I have prepared a Excel workbook with which to calculate the most likely maximum drawdown for any monthly screen. This workbook contains two sheets, one for the theoretical calculation, and another for a simulation which demonstrates the accuracy of the theory. Here is a link:

Accuracy of an Extreme Statistic

The asymptotic distribution of extreme values conveys a lot of information about the accuracy of an empirical maximum drawdown. As the number of monthly observations increases, the variability of the size of the maximum drawdown decreases. If we measure this sampling variability with the standard deviation (SD), then the formula for this dependency upon N is given by the following formula. The sampling variability of the standardized maximum monthly log return is

SD(N) = pi / sqrt( 12 log( N ) ).

In Elan's example, this variability is 0.405. As before, we need to destandardize and exponentiate to convert this result into useful units. The spreadsheet shows how to use this variability to calculate 1- and 2-sigma ranges around the predicted maximum drawdown.

As useful and interesting as these numeric quantities may be, the real message of the theory of extreme values is to be found in the dependency of the variability of the observed maximum drawdown on the number of monthly observations. The formula for SD(N) clearly shows that this variability is inversely proportional to the square root of the logarithm of N. In sharp contrast, the variability of the GSD is inversely proportional to the square root of N itself. From this we conclude that as the sample size increases, the accuracy of an observed GSD becomes far superior to the accuracy of an observed maximum drawdown.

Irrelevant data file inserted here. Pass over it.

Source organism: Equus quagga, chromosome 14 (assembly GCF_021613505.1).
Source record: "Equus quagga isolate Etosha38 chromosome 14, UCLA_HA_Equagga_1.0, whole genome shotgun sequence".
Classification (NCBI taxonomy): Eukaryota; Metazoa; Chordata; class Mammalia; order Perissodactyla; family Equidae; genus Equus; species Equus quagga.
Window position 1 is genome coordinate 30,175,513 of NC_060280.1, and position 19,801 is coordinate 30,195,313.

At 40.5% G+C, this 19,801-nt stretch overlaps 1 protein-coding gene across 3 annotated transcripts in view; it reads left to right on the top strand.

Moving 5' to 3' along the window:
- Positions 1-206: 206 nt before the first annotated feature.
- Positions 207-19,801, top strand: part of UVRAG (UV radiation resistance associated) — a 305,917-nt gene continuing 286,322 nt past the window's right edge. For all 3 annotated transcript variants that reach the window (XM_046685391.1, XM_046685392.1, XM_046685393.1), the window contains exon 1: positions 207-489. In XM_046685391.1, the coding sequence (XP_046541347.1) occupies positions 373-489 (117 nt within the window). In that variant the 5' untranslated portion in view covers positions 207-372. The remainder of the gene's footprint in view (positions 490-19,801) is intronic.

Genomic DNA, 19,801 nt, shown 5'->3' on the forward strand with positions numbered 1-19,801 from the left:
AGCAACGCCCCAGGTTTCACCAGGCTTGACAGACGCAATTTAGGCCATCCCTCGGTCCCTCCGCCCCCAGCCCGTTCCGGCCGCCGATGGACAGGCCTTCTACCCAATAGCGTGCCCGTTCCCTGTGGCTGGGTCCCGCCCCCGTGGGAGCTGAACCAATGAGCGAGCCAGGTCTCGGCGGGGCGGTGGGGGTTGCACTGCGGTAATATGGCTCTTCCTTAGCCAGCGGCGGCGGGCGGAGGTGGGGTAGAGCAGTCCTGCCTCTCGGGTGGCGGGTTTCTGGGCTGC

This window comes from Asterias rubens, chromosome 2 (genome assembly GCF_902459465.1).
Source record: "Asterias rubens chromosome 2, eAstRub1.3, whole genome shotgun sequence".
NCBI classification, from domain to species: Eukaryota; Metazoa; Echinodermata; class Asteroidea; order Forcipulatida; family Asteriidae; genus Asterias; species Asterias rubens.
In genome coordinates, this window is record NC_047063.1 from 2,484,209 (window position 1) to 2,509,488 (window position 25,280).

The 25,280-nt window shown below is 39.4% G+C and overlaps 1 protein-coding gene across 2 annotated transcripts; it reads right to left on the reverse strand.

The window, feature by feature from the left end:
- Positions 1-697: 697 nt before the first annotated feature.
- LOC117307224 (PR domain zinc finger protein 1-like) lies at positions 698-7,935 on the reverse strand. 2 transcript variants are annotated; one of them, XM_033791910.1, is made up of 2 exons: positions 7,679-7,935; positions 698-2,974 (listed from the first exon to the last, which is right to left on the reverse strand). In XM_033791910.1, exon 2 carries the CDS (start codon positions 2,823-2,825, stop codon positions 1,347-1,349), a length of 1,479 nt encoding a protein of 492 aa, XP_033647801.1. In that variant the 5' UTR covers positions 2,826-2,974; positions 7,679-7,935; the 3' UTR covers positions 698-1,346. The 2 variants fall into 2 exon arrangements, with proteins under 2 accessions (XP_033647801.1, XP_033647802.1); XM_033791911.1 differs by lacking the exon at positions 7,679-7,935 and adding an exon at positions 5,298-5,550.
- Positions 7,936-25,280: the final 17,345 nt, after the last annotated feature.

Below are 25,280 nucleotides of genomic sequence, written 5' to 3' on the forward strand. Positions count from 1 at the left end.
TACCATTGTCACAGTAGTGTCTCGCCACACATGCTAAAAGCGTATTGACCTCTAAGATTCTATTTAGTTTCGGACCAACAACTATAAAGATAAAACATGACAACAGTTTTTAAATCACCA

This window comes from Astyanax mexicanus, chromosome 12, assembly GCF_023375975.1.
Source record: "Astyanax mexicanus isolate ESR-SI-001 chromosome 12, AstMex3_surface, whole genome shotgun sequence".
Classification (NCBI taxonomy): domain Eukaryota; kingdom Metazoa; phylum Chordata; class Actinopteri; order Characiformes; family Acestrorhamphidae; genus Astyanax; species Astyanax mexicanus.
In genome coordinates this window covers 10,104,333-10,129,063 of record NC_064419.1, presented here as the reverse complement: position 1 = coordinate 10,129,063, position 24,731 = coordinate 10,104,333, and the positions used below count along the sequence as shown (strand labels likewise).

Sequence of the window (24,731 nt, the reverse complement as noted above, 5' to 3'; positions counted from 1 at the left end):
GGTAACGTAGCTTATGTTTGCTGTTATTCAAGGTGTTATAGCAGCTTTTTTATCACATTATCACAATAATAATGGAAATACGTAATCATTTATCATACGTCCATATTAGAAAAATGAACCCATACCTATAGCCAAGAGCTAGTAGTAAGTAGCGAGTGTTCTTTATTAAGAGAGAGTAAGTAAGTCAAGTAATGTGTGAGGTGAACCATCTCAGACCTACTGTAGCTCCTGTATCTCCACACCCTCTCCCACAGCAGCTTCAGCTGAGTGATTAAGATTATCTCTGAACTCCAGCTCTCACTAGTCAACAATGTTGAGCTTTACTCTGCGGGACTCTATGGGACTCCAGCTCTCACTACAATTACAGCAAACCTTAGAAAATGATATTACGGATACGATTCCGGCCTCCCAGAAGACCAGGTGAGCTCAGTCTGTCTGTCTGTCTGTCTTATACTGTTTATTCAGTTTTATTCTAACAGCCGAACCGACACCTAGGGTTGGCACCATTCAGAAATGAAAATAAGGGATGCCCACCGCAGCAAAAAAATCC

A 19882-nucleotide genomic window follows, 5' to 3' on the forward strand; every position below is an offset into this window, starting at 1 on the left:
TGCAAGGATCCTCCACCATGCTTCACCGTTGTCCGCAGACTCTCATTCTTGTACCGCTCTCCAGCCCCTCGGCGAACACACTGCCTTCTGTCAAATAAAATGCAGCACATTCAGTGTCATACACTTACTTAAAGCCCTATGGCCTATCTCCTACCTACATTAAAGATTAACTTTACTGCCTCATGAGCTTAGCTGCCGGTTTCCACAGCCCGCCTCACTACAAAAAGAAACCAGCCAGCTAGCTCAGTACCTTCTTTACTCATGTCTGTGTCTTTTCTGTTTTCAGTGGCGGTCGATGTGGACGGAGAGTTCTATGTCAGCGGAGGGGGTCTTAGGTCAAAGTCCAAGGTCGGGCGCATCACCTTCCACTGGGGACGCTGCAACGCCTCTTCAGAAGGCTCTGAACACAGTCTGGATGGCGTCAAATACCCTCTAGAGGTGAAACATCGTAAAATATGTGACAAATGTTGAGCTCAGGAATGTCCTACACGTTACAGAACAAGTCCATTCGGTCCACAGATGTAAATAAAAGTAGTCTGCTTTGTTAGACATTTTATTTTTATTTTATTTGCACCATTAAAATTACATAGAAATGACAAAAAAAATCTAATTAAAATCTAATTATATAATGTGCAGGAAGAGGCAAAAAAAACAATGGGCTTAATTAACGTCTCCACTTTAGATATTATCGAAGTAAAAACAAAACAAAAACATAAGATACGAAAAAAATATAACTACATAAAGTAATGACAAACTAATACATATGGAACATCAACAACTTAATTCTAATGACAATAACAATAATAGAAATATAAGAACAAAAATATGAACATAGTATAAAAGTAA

I replicated Elan's simulation as he described it, but did not obtain the same observed levels of the maximum drawdown. My simulated results conform to the theory of extreme values, so I am quite certain that they are correct. I don't know where the discrepancy occurred, but it is immaterial because our conclusions are the same: the size of an observed maximum drawdown is highly unreliable when compared to the GSD. Since we can accurately predict the most likely size of the maximum drawdown from the GSD and N, there is very little reason to look at an empirical maximum drawdown.

Conclusion: For the purposes of estimating risk it is far more informative to look at the predicted maximum drawdown, as calculated from the GSD and N, than to look at any empirical maximum drawdown.

It is certainly reasonable to wonder what happens to all this theory if the fundamental assumption quoted above, to the effect that the logarithms of monthly returns are normally distributed, is violated. One could argue, for example, that Extreme Value Theory is sensitive to the size of the tails of the log return distribution, and that therefore a fat-tailed hypothesis will throw everything into doubt. Fortunately, one of the remarkable things about Extreme Value Theory is the robustness of the Gumbel distribution. In order to invalidate the above theory, the tails would have to be so fat as to be asymptotically polynomial rather than exponential in shape. This is quite a drastic condition, which I do not believe applies. If I am wrong then a different part of Extreme Value Theory should be used, with somewhat different formulas. Even so, my ultimate conclusion remains unaltered, because the sampling variability of the maximum drawdown still depends on the logarithm of N.

As usual, I need to mention that I do occasionally make arithmetic mistakes. I have tried hard to avoid them, but if any have crept in then I would greatly appreciate learning what they are.

Loren Cobb